Parents may receive a print out summary of their child’s Star results. Typically, results will include a percentile rank in relation to peers at the same grade level. A score of 85 percent would mean that the child scored better than 85 percent of other children in the same grade level.

Star scores also sometimes resemble another familiar literacy number: the Lexile®. However, the numeric Star score doesn’t translate to a child’s Lexile® (although, it could turn out to be the same number). So what is Lexile®? Lexile® is actually the Lexile® Framework for Reading. This is a range of numbers that help designate the reading level. These numbers can be a bit confusing, although they are often presented with a grade-level equivalent to help parents understand the Lexile®/grade correlation.

Lexile® also helps parents find the right book for their child. Need suggestions? If you know your child’s Lexile® number, you can enter it and receive a list of appropriate books! The tool on Lexile® ‘s site also lets you search by the lettered reading level, too (we’ll touch on that below!).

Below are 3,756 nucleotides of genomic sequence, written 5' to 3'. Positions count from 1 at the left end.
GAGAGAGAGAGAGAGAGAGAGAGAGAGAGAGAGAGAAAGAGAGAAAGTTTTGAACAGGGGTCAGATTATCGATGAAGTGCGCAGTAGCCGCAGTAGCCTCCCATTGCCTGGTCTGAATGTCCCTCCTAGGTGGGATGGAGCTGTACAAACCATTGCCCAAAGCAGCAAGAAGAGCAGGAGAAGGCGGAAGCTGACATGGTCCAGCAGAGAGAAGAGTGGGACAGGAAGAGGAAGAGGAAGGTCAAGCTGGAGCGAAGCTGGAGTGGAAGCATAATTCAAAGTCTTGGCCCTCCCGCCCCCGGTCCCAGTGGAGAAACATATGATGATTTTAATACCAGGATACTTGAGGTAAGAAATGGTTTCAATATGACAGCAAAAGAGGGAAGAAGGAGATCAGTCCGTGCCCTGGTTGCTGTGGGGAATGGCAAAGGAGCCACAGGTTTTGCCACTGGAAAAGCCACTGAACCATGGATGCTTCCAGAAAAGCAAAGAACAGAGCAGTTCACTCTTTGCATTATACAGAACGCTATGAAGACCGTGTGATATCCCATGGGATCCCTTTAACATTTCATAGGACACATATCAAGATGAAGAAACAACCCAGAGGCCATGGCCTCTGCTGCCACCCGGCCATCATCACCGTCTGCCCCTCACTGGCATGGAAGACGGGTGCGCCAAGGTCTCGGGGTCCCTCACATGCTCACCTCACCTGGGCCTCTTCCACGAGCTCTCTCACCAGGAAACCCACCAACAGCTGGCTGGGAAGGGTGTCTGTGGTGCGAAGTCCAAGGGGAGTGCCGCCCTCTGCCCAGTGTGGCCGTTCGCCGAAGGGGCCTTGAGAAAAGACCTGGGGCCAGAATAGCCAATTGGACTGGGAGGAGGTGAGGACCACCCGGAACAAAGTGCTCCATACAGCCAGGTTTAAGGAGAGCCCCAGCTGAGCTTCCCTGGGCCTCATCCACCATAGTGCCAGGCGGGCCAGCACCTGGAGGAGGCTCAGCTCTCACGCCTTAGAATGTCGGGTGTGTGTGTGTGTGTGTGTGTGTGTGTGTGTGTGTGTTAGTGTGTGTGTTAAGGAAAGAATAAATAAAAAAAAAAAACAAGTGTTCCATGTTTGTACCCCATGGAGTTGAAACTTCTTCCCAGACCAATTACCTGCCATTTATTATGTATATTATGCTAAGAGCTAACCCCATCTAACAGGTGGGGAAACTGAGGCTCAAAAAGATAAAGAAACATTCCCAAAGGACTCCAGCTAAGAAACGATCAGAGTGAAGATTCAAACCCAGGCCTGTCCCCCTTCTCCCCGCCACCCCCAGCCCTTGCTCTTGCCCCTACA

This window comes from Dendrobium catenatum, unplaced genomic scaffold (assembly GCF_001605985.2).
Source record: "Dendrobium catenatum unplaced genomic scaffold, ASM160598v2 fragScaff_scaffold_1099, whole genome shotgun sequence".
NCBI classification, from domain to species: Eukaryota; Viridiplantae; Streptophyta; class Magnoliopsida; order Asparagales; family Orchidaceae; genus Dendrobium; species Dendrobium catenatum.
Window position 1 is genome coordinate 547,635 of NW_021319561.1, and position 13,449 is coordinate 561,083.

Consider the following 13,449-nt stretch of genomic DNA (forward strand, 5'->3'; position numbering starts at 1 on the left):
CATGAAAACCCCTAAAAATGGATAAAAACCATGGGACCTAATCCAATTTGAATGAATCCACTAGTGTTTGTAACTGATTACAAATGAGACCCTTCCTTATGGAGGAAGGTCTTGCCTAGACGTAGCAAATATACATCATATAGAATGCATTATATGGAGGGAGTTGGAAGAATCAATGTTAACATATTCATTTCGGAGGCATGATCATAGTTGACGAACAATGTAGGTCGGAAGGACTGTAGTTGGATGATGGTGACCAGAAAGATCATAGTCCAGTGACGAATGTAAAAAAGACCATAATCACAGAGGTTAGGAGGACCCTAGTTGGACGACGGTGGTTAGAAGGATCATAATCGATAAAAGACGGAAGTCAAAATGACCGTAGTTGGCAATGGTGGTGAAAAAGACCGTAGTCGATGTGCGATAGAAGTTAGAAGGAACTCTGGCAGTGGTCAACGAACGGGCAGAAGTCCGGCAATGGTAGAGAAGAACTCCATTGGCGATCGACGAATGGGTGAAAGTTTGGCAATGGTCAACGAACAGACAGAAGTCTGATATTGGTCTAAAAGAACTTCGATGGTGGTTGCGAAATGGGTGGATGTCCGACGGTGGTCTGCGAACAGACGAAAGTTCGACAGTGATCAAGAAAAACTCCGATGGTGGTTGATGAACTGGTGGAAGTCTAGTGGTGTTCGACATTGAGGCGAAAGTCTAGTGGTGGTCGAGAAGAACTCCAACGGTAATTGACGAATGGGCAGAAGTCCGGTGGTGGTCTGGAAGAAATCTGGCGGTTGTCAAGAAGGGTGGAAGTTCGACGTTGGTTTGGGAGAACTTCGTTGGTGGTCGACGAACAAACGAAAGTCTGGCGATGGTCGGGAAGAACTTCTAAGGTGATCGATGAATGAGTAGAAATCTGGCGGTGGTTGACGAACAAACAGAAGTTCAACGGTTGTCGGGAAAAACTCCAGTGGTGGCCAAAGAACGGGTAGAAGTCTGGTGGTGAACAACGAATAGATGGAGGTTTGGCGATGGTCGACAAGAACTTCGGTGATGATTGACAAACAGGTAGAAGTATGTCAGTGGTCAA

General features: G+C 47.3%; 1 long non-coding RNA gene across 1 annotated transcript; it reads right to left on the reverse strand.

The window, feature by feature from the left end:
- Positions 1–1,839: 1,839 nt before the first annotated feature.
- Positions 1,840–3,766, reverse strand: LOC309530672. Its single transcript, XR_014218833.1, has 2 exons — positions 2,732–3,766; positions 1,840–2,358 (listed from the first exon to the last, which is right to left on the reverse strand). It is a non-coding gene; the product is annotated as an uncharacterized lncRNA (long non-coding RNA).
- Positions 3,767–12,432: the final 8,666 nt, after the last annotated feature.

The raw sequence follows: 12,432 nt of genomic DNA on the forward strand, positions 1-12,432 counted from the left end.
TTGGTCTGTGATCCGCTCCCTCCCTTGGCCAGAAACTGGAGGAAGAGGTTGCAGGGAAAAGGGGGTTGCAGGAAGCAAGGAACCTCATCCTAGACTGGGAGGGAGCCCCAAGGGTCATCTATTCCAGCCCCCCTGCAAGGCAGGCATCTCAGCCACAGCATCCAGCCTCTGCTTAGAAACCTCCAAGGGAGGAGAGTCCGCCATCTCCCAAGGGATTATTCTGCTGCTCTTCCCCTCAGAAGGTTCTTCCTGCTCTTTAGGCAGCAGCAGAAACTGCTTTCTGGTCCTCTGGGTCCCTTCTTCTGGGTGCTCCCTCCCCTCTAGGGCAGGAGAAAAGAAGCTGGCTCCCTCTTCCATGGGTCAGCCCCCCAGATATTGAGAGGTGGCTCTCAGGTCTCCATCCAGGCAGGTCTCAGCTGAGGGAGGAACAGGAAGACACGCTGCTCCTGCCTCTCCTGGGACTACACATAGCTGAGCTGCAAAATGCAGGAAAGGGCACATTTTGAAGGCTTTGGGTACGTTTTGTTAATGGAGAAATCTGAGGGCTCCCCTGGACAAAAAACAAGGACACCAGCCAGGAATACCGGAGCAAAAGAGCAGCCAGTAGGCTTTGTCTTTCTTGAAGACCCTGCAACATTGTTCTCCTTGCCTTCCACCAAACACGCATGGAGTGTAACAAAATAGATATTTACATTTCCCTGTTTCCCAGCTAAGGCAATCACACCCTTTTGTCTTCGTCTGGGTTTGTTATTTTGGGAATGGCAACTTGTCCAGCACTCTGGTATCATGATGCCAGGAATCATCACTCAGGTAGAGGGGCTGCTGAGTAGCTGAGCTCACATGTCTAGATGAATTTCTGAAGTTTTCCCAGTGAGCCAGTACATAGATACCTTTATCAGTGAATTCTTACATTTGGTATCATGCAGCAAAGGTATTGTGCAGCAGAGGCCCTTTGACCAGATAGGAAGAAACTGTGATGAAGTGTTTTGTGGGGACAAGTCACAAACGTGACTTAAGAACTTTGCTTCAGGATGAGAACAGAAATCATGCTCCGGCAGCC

What’s the average Lexile® for third grade? The range for a typical third grade at the end of the year (spring) is 645 to 845.

3rd Grade Reading Comprehension: How to Decipher a Child’s Lettered Reading Levels

Renaissance Star Reading® may be a popular test used to gauge reading levels, but it isn’t the only tool teachers utilize in helping to understand reading proficiency. Another popular test is the Benchmark Assessment Systems (aka BAS). This test is a bit more in-depth and usually involves the child working one-on-one with the teacher. Parents may see the results of the test reported as a letter representing a specific reading level.

The lettered reading levels correlating to third grade are N, O and P. So, typically, a child should be at a level N in the fall and advance to level P by the end of the year. However, some children may be below or above this range.